Stephanie Dixon on making play accessible for all

Canadian Paralympic Committee

June 06, 2019

Dixon knows how important sports can be for children


When 19-time Paralympic medallist Stephanie Dixon was a child growing up with a disability, she sometimes struggled with finding her place. Sport helped her feel included. 

Dixon, Canada’s chef de mission for the Lima 2019 Parapan Am Games and Tokyo 2020 Paralympic Games, now sets no limits on herself. The Whitehorse resident may have retired from her swimming career, but she regularly uses the outdoors as her playground whether she is mountain biking, swimming, or cross-country skiing. 

Canadian Tire Jumpstart Charities, a partner of the Canadian Paralympic Committee, is currently celebrating Jumpstart Month to promote access to play for all children and removing barriers kids can face when it comes to sport participation, whether it be financial or physical accessibility. 

Dixon knows how important sports can be for children, and to help mark Jumpstart Month, here is what she had to say about accessibility: 

What does accessibility mean to you?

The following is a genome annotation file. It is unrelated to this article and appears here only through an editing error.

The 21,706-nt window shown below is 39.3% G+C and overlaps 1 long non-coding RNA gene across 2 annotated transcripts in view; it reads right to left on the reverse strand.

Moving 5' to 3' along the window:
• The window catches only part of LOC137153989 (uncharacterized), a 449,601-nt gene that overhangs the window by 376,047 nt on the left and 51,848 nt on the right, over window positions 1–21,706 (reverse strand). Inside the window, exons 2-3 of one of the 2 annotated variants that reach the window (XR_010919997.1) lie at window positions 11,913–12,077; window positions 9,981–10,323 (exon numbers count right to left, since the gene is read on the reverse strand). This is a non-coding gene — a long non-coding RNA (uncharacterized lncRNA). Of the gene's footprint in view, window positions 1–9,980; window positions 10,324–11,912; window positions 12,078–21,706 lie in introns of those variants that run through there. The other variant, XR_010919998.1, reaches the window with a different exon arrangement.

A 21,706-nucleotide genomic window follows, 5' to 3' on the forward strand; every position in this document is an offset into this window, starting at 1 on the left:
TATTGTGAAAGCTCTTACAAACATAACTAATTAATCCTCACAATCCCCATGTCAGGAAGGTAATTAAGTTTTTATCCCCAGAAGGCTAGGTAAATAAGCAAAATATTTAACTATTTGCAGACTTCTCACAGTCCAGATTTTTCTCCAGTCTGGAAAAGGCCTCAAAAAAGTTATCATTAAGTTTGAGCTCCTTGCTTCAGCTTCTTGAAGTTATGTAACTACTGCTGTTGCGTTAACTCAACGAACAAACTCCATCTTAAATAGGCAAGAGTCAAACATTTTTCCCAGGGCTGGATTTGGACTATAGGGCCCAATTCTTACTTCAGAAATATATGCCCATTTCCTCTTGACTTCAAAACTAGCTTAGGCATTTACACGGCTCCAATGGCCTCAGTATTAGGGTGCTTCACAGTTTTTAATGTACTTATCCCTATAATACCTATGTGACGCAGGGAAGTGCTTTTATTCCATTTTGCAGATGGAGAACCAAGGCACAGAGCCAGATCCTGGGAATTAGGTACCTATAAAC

“Accessibility is when there are no physical barriers for all kids to play together.”

What does access to play for all mean to you? 

“Play is such an important way for kids to develop confidence in themselves and their abilities as well as how to interact with others in a fun and respectful way. When all kids have access to play, we are building stronger communities and developing engaged citizens.”

What barriers have you faced before? 

“I struggled a lot growing up feeling included and valued. I rarely saw anyone who I could identify with fully participating and thriving in life. We all need role models and people to look up to when we are navigating through the world and finding our place within it.”

What is an easy way to make something accessible that people may not think about? 

“When advertising for activities, program or facilities, if they are promoted using diverse people and pictures then we will attract a more diverse population of participants.”

What would be your message to people about making play accessible? 

“Accessibility is not a checkmark, it is paving the pathway toward changing someone’s life and developing an inclusive, respectful, and thriving nation.”

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